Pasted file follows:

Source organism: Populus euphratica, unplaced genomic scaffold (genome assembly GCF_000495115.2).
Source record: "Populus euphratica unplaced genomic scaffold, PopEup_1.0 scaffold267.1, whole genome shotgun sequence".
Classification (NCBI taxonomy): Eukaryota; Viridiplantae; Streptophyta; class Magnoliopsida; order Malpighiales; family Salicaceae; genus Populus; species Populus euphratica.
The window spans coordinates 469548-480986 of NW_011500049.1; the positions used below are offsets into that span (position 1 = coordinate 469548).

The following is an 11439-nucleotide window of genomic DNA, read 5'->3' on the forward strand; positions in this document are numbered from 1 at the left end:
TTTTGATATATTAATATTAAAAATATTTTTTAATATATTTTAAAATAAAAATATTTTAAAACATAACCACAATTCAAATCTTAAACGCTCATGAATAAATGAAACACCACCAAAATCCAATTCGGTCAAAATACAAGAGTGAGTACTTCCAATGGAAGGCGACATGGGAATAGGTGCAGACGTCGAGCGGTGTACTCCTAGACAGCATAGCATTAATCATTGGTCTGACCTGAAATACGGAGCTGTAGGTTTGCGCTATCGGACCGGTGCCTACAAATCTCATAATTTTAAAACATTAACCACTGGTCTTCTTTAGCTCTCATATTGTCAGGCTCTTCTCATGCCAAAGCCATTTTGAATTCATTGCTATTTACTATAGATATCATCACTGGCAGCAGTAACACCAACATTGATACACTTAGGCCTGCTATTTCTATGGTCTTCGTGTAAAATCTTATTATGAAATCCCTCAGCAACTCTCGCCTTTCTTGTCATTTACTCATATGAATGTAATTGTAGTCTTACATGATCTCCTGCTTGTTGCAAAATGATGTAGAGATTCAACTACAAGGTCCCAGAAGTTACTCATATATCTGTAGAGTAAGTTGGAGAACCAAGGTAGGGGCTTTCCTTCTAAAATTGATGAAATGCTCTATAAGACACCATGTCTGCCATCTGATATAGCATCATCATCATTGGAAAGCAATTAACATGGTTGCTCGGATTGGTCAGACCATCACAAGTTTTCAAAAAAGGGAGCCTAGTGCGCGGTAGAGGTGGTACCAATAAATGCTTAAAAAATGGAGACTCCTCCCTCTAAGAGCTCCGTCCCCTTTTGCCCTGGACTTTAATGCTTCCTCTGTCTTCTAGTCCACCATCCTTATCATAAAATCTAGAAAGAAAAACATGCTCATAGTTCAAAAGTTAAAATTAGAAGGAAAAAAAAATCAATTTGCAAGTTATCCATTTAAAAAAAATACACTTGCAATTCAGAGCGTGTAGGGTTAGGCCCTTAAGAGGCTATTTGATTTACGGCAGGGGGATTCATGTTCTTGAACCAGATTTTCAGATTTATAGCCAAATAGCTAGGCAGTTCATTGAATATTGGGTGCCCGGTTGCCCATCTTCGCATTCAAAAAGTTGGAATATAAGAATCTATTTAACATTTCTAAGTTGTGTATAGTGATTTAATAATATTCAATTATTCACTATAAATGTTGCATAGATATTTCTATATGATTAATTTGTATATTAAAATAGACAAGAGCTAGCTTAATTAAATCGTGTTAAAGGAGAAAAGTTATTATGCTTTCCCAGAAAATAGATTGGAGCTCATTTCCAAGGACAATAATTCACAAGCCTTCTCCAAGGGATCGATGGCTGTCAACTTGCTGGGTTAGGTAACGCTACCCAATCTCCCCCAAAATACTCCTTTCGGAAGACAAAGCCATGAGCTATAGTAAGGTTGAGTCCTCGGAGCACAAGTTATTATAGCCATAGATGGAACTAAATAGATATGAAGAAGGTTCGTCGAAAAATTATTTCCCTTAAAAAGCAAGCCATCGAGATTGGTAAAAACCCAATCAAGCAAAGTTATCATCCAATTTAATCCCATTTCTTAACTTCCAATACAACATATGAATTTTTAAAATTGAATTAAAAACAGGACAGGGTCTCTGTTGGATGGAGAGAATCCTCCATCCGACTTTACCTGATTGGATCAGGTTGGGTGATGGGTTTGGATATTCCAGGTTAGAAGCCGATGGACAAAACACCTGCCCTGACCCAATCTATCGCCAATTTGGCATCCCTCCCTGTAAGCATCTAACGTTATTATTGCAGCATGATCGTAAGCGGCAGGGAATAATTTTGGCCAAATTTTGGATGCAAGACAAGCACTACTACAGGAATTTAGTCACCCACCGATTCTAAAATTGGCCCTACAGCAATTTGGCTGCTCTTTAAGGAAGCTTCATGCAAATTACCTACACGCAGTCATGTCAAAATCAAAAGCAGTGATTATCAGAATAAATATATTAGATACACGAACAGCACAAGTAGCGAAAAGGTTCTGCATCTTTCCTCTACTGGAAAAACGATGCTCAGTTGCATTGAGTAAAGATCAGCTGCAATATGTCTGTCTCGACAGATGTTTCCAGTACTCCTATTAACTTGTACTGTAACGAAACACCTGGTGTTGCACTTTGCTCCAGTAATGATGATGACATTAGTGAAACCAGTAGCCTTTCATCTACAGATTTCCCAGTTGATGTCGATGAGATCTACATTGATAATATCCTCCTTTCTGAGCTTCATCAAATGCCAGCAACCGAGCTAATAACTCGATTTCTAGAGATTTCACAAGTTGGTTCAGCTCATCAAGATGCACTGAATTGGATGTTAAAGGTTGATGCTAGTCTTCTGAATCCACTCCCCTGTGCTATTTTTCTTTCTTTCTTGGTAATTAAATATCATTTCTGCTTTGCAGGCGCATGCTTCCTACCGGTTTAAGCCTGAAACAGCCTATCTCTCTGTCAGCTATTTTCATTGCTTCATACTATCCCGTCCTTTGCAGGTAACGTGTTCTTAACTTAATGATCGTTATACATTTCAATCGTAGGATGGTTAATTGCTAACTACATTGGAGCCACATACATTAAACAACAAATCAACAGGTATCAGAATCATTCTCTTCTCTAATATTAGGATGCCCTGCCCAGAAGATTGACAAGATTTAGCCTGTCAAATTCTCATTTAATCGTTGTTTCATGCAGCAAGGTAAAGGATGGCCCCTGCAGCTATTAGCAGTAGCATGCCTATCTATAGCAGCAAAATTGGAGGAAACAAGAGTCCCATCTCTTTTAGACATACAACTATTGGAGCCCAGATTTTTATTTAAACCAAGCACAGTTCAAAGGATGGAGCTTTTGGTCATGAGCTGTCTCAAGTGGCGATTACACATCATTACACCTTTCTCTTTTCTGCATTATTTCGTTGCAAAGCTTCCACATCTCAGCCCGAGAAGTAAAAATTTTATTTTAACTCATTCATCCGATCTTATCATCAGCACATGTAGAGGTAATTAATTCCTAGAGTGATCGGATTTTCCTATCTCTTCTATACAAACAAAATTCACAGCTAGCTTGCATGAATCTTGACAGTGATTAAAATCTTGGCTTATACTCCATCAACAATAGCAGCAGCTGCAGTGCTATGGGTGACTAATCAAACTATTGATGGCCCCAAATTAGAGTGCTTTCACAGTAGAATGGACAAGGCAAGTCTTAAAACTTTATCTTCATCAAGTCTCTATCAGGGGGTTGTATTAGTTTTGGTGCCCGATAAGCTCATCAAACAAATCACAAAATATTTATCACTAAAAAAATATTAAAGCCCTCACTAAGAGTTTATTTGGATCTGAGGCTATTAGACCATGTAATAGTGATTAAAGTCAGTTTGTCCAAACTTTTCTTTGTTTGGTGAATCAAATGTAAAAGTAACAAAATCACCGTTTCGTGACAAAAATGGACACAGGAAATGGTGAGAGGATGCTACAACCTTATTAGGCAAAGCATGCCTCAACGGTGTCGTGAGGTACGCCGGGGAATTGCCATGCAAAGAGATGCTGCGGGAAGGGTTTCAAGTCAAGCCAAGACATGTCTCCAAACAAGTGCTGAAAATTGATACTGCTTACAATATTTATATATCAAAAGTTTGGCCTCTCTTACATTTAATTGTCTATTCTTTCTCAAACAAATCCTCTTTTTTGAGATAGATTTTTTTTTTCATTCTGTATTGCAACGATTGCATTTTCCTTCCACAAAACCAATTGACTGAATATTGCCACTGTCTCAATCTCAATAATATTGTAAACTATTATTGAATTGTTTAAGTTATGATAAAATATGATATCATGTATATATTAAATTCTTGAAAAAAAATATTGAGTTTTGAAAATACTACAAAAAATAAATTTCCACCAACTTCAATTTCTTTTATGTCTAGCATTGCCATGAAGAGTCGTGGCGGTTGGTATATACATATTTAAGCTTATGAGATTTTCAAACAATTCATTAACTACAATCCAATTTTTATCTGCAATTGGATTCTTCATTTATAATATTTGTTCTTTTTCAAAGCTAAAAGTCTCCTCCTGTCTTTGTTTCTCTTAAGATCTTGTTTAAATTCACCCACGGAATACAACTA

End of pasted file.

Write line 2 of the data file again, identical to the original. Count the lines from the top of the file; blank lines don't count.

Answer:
Source record: "Populus euphratica unplaced genomic scaffold, PopEup_1.0 scaffold267.1, whole genome shotgun sequence".